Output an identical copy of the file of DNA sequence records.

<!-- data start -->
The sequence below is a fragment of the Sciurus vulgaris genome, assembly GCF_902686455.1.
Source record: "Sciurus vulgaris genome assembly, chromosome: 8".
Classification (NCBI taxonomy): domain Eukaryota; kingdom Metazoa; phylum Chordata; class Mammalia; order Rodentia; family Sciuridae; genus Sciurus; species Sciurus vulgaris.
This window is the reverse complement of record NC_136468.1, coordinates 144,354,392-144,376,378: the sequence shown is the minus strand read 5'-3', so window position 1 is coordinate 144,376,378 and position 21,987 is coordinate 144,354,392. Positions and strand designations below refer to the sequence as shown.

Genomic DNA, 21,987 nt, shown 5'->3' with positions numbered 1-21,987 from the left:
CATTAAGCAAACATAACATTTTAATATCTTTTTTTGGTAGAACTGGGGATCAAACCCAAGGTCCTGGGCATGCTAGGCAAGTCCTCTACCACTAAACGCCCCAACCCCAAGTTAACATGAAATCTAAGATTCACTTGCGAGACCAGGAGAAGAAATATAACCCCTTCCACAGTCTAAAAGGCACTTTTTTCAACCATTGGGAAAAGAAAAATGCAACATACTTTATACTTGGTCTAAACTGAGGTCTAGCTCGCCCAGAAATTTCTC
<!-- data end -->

The sequence below is a fragment of the Sciurus vulgaris genome, assembly GCF_902686455.1.
Source record: "Sciurus vulgaris genome assembly, chromosome: 8".
Classification (NCBI taxonomy): domain Eukaryota; kingdom Metazoa; phylum Chordata; class Mammalia; order Rodentia; family Sciuridae; genus Sciurus; species Sciurus vulgaris.
This window is the reverse complement of record NC_136468.1, coordinates 144,354,392-144,376,378: the sequence shown is the minus strand read 5'-3', so window position 1 is coordinate 144,376,378 and position 21,987 is coordinate 144,354,392. Positions and strand designations below refer to the sequence as shown.

Genomic DNA, 21,987 nt, shown 5'->3' with positions numbered 1-21,987 from the left:
CATTAAGCAAACATAACATTTTAATATCTTTTTTTGGTAGAACTGGGGATCAAACCCAAGGTCCTGGGCATGCTAGGCAAGTCCTCTACCACTAAACGCCCCAACCCCAAGTTAACATGAAATCTAAGATTCACTTGCGAGACCAGGAGAAGAAATATAACCCCTTCCACAGTCTAAAAGGCACTTTTTTCAACCATTGGGAAAAGAAAAATGCAACATACTTTATACTTGGTCTAAACTGAGGTCTAGCTCGCCCAGAAATTTCTC